Campus & Community / Magazine Feature

Land use conference to examine urgency of sustainable living

If you think the global climate and energy crisis is “out there” and not “right here,” James van Hemert has about 80 experts ready to say you’re wrong.

Martin Hoffert, a physicist from New York University, is one. Hoffert says research into new energy technologies is so far behind that the nation will have to get after it at a Manhattan Project-like breakneck pace to have any impact.

“He’s a scientist, he’s a realist, he’s a truth-teller, and he’s going to irritate a lot of people no matter which side of the spectrum you sit,” says van Hemert, executive director of the Rocky Mountain Land Use Institute, whose 17th annual conference is March 5–7 at the Sturm College of Law.

To complement Hoffert’s keynote address, van Hemert has enlisted other experts, including Arthur “Chris” Nelson of Virginia Tech University. Nelson will talk about America’s next 100 million people and how their arrival could blow the doors off the way Americans are used to living.

Both experts emphasize urgency and action.

“The fossil fuel party’s over,” van Hemert says. “We’re in for some momentous changes in the next decade.”

Much of that change will focus on where people live and work and how they will get back and forth. In the next 20 years, he says, an estimated 16 million people will be living in proximity to mass transit lines. The problem is the other 84 million new Americans will be living elsewhere.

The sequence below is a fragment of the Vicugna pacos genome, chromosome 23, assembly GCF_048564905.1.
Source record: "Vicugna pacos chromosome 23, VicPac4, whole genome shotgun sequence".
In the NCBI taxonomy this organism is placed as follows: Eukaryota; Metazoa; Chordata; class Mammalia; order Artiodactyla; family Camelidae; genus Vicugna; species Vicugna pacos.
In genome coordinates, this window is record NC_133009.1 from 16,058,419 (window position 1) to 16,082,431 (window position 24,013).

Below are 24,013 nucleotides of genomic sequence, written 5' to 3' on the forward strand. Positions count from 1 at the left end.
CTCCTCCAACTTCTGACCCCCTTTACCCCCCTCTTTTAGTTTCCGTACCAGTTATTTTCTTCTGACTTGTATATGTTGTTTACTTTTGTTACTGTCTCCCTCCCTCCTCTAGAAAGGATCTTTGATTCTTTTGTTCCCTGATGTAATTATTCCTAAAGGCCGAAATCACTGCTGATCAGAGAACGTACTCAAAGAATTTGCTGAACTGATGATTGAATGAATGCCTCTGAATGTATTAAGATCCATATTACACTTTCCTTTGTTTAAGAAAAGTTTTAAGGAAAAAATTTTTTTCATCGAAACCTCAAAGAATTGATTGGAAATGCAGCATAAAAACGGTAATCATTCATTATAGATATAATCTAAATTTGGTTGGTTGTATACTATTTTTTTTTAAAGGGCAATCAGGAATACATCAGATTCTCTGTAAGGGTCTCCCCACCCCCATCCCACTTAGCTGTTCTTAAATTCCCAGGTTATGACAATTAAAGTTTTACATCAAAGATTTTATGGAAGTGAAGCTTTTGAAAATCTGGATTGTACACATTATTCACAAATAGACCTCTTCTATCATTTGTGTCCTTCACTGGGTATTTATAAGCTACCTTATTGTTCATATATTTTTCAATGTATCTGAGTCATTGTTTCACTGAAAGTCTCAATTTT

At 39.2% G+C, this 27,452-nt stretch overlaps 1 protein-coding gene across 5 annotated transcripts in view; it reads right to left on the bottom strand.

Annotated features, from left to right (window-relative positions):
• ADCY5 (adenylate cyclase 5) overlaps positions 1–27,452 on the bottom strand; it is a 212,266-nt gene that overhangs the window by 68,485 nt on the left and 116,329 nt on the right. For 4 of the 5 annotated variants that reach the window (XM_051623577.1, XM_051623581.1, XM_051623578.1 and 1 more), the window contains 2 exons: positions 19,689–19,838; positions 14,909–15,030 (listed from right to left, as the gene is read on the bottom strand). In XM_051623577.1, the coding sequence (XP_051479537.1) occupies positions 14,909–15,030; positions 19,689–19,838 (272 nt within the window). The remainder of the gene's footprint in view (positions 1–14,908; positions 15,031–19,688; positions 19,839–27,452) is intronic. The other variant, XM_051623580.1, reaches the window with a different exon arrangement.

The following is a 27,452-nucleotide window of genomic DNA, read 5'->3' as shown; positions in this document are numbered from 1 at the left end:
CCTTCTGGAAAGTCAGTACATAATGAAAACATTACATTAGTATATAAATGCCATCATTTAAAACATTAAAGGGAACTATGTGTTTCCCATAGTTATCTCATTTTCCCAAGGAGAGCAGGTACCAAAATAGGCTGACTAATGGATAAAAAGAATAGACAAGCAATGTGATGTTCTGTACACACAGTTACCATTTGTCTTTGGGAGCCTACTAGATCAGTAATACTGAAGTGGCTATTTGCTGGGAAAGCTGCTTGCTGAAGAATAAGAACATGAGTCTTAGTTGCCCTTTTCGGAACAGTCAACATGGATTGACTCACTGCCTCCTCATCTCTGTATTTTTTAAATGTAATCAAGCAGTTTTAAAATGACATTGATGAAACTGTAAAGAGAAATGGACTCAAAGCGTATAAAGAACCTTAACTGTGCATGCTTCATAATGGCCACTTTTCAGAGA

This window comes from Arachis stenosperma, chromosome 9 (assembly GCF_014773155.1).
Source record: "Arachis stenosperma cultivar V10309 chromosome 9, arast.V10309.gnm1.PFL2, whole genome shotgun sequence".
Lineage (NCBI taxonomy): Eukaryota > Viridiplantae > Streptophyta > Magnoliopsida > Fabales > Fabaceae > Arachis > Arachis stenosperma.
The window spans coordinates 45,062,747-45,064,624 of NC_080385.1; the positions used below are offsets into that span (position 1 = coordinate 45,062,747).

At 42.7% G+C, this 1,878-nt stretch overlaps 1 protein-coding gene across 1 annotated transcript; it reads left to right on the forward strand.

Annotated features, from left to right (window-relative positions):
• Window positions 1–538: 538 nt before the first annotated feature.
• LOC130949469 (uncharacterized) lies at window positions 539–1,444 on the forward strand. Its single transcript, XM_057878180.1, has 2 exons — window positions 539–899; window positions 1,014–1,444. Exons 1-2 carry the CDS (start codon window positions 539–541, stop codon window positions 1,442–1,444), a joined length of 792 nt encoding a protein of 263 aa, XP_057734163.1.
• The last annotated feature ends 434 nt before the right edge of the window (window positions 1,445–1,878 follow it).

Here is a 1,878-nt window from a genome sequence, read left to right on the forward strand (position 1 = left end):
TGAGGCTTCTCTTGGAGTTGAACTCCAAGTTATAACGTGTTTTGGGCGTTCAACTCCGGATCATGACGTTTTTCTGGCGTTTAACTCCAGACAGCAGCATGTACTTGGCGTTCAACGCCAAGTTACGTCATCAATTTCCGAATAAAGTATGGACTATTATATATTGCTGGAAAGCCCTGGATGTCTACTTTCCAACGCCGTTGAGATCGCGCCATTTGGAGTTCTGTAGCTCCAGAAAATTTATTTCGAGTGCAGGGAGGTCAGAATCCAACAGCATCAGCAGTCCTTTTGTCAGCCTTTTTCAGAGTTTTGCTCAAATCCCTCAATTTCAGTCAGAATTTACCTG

“If you think you’re doing the world a big favor by buying a Prius hybrid and commuting from Castle Rock to work in downtown Denver, you’re making no difference whatsoever,” van Hemert says.

Survey results reported recently in The Wall Street Journal may bear him out. A study by the National Association of Home Builders indicates that 72 percent of home buyers are willing to spend significantly more on “energy-efficient features” in a house than they were in 2004. But 28 percent of buyers still want rural homes, and 35 percent want to live in outlying suburbs. Only 7 percent say they want homes in central cities.

“In the end,” the Journal asks, “will the money homebuyers save on energy-efficient homes be lost in gas-guzzling commutes to the office?”

A land-use conference presentation titled “The Train is Leaving the Station: Commuter Rail in the Rocky Mountain West,” featuring RTD general manager Cal Marsella, may help answer that question.

“If we’re going to make it over the next 10–20 years, there has to be a fundamental change to our transportation sector,” van Hemert warns. “You will have far more impact on the planet if you live close to work and walk to work than any amount of plastic bags you save.”

Van Hemert says he is cheered that people are increasingly paying attention to sustainability, a change he’s noticed in the last two years. And he is proud that the Rocky Mountain Land Use Institute conference — the largest of its kind in the nation — is making people more aware.

But he’s dismayed at the number of people who believe “a little bit of this and a little bit of that is all it’s going to take.” There’s a bigger picture, he cautions, and it’s now.

“The advice I would give to the person who says ‘I want to do something’ is ‘Do Something!’ Pick one thing that turns your crank, whether it’s growing your own food or getting rid of one of your cars or insulating the attic in your roof.”

At the same time, take action — political activism or professional engagement — “within your own profession.”

The reason is simple, he says: “The issue is more urgent than it’s ever been.”

For information about the land-use conference and a schedule of speakers, go to

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